But it’s not just the economic and technological conditions which determine the changes in the art system–what makes it feel “over.” The growing audience for art is changing what is shown, and how as well. The audience has a voice, where in the past it was a silent receptor, for the most part, and the specialized language around art acted as an invisible fence which deterred parts of the general population from partaking. These audiences are questioning the thin western narratives cast backwards and forwards by art history, particularly when it comes to diversity and the lack of representation of artists of color. This is a form of widening the goal posts. At the risk of sounding cynical, to an extent, the voices of these crowds are powerful to the extent that they influence ticket sales at museums and the degree to which they make institutions’ board members become uncomfortable at social gatherings. The art system needs to expand, and it needs to do so in a critical and considered way that entails infrastructural changes (hire curators of color, make education more affordable, etc). Otherwise, it will bloat faster than the existing infrastructure can accommodate; and when that band snaps, it will leave a painful and reactionary sting.
So there are two things causing the “over” feeling: that art has been highjacked as a means to accumulate causing “us” (the “middle class” evokes an image of a teeter totter, more than a set of scales, as there are people who slide back and forth on either side of the fulcrum) to lose faith in what is being shown to us within the art system and then there is the new, vocal audience who is exhibiting faith for the first time by attempting to influence institutions through protest, open letters, and calls for exhibitions or artworks to be closed or taken down.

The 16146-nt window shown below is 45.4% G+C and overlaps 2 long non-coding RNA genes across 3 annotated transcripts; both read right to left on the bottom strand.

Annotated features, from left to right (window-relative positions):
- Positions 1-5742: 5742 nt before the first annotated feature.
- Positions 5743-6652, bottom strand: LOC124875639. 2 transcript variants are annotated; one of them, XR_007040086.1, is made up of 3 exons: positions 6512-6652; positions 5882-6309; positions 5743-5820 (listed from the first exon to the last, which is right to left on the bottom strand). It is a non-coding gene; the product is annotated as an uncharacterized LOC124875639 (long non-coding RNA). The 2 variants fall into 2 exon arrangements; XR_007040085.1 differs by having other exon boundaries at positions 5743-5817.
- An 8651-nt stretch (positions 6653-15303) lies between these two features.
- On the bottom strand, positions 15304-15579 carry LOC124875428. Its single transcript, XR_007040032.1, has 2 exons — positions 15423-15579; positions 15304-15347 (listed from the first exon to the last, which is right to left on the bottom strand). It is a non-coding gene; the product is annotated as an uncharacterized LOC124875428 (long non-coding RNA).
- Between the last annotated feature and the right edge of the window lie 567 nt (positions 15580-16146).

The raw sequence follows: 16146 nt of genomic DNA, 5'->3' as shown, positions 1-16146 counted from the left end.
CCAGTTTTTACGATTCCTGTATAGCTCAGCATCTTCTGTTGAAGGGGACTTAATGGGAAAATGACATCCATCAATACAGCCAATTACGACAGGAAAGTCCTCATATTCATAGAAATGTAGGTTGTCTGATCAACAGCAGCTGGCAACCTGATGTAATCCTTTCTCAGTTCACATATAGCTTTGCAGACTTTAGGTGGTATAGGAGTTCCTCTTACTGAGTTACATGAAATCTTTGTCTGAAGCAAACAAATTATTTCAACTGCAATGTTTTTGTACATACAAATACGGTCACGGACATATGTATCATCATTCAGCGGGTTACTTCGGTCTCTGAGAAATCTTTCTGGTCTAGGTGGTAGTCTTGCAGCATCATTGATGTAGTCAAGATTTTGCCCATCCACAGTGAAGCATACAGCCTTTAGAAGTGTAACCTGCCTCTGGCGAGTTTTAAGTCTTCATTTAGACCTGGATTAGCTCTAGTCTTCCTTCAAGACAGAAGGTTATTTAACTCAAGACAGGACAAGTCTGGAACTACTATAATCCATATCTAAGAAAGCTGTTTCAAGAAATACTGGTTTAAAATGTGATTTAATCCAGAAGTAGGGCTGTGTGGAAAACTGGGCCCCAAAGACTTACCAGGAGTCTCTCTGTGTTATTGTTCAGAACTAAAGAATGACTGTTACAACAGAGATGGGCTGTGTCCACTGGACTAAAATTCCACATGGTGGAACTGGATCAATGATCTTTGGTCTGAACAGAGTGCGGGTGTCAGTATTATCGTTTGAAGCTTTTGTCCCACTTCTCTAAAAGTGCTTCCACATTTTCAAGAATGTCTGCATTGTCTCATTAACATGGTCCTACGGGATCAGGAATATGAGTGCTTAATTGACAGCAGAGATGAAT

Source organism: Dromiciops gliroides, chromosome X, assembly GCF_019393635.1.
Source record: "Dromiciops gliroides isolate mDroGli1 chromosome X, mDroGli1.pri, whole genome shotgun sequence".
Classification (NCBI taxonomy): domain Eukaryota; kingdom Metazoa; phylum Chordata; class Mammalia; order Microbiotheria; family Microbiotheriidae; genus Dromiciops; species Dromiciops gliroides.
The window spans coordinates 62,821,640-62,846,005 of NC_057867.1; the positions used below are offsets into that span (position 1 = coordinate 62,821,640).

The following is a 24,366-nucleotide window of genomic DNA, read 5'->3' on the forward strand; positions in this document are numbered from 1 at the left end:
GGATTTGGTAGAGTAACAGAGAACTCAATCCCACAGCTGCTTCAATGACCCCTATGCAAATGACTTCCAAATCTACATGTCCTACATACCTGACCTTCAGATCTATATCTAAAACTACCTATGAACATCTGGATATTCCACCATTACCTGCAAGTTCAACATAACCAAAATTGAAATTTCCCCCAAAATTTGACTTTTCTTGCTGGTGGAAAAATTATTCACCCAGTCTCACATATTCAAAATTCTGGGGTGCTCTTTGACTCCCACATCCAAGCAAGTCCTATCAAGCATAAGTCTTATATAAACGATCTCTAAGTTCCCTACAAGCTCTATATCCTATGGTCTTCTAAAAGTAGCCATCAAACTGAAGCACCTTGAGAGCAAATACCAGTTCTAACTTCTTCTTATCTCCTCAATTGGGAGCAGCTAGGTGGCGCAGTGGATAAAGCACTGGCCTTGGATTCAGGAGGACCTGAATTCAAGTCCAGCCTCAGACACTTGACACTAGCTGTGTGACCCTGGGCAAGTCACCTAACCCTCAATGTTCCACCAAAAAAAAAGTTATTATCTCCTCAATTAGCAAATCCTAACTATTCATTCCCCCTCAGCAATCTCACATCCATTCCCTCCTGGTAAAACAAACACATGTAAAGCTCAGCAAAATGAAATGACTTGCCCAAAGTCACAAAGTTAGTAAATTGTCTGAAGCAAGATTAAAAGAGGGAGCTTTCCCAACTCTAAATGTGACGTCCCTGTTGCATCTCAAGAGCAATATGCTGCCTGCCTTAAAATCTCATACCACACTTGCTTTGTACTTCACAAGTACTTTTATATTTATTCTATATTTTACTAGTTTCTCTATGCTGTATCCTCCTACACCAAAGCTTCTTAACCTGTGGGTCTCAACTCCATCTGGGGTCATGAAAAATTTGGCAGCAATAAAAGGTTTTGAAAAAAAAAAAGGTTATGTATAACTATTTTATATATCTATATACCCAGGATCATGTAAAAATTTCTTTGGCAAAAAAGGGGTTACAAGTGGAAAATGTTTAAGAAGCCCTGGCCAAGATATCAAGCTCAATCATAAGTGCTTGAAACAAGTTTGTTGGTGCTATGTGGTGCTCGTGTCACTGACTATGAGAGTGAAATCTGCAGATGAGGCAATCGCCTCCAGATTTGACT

These actions typically entail an allegations of cultural appropriation. The irony is that bell hooks, who pioneered this kind of cultural critique and is a common reference in these debates, believes that the museum is the perfect place for contemplating the things we don’t like in society. Exhibitions should be a means of exposure and conversation, a way to bring something to light in a representational fashion, in order to create enough distance to have a discussion about it. The issue at the moment seems to be the general confusion between representation and reality exemplified best by the last election. The confusion is also a result of genuine pain and fear felt by people of color, for whom representation has a history as a means of violence (eg. lynching photos), which needs to be assessed and taken seriously. Likely, these protests will not lead to institutions taking down or canceling exhibitions. Regardless, they are, already, necessarily changing how institutions behave in the future.